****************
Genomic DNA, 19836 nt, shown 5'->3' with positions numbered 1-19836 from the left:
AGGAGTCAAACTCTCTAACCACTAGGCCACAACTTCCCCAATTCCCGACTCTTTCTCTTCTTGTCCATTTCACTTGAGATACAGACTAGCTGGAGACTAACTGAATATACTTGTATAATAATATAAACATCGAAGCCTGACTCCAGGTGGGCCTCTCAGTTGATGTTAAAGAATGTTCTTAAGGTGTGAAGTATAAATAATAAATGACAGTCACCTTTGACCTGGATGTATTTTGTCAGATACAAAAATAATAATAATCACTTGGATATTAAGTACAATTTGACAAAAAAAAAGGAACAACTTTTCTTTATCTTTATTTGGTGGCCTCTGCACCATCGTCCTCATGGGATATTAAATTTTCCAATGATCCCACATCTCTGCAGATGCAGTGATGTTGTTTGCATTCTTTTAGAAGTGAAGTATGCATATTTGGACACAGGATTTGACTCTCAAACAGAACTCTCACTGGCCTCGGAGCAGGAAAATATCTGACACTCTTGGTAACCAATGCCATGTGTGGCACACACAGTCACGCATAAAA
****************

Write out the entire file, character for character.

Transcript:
Genomic DNA, 19836 nt, shown 5'->3' with positions numbered 1-19836 from the left:
AGGAGTCAAACTCTCTAACCACTAGGCCACAACTTCCCCAATTCCCGACTCTTTCTCTTCTTGTCCATTTCACTTGAGATACAGACTAGCTGGAGACTAACTGAATATACTTGTATAATAATATAAACATCGAAGCCTGACTCCAGGTGGGCCTCTCAGTTGATGTTAAAGAATGTTCTTAAGGTGTGAAGTATAAATAATAAATGACAGTCACCTTTGACCTGGATGTATTTTGTCAGATACAAAAATAATAATAATCACTTGGATATTAAGTACAATTTGACAAAAAAAAAGGAACAACTTTTCTTTATCTTTATTTGGTGGCCTCTGCACCATCGTCCTCATGGGATATTAAATTTTCCAATGATCCCACATCTCTGCAGATGCAGTGATGTTGTTTGCATTCTTTTAGAAGTGAAGTATGCATATTTGGACACAGGATTTGACTCTCAAACAGAACTCTCACTGGCCTCGGAGCAGGAAAATATCTGACACTCTTGGTAACCAATGCCATGTGTGGCACACACAGTCACGCATAAAA